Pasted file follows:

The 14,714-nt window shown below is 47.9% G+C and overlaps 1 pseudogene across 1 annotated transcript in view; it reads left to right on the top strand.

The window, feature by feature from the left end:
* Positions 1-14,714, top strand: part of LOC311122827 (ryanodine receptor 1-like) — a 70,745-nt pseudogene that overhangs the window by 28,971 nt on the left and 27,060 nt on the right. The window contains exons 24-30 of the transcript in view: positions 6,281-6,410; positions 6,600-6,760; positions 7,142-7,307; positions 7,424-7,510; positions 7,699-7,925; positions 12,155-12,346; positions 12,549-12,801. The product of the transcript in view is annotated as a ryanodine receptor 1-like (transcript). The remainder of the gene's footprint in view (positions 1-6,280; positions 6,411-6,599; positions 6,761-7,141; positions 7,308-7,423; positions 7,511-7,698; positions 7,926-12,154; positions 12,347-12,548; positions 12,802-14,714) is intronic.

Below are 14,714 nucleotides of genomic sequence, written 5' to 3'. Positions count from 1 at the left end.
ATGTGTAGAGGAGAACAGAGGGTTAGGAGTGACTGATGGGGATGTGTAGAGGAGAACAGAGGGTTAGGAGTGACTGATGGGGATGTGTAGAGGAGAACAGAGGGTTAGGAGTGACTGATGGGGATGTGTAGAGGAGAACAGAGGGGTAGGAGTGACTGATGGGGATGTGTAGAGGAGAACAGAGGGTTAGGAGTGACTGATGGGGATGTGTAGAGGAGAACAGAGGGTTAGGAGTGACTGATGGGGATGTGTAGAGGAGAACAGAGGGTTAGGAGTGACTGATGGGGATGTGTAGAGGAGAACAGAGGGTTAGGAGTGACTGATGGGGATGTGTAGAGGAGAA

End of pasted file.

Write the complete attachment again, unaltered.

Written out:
The 14,714-nt window shown below is 47.9% G+C and overlaps 1 pseudogene across 1 annotated transcript in view; it reads left to right on the top strand.

The window, feature by feature from the left end:
* Positions 1-14,714, top strand: part of LOC311122827 (ryanodine receptor 1-like) — a 70,745-nt pseudogene that overhangs the window by 28,971 nt on the left and 27,060 nt on the right. The window contains exons 24-30 of the transcript in view: positions 6,281-6,410; positions 6,600-6,760; positions 7,142-7,307; positions 7,424-7,510; positions 7,699-7,925; positions 12,155-12,346; positions 12,549-12,801. The product of the transcript in view is annotated as a ryanodine receptor 1-like (transcript). The remainder of the gene's footprint in view (positions 1-6,280; positions 6,411-6,599; positions 6,761-7,141; positions 7,308-7,423; positions 7,511-7,698; positions 7,926-12,154; positions 12,347-12,548; positions 12,802-14,714) is intronic.

Below are 14,714 nucleotides of genomic sequence, written 5' to 3'. Positions count from 1 at the left end.
ATGTGTAGAGGAGAACAGAGGGTTAGGAGTGACTGATGGGGATGTGTAGAGGAGAACAGAGGGTTAGGAGTGACTGATGGGGATGTGTAGAGGAGAACAGAGGGTTAGGAGTGACTGATGGGGATGTGTAGAGGAGAACAGAGGGGTAGGAGTGACTGATGGGGATGTGTAGAGGAGAACAGAGGGTTAGGAGTGACTGATGGGGATGTGTAGAGGAGAACAGAGGGTTAGGAGTGACTGATGGGGATGTGTAGAGGAGAACAGAGGGTTAGGAGTGACTGATGGGGATGTGTAGAGGAGAACAGAGGGTTAGGAGTGACTGATGGGGATGTGTAGAGGAGAA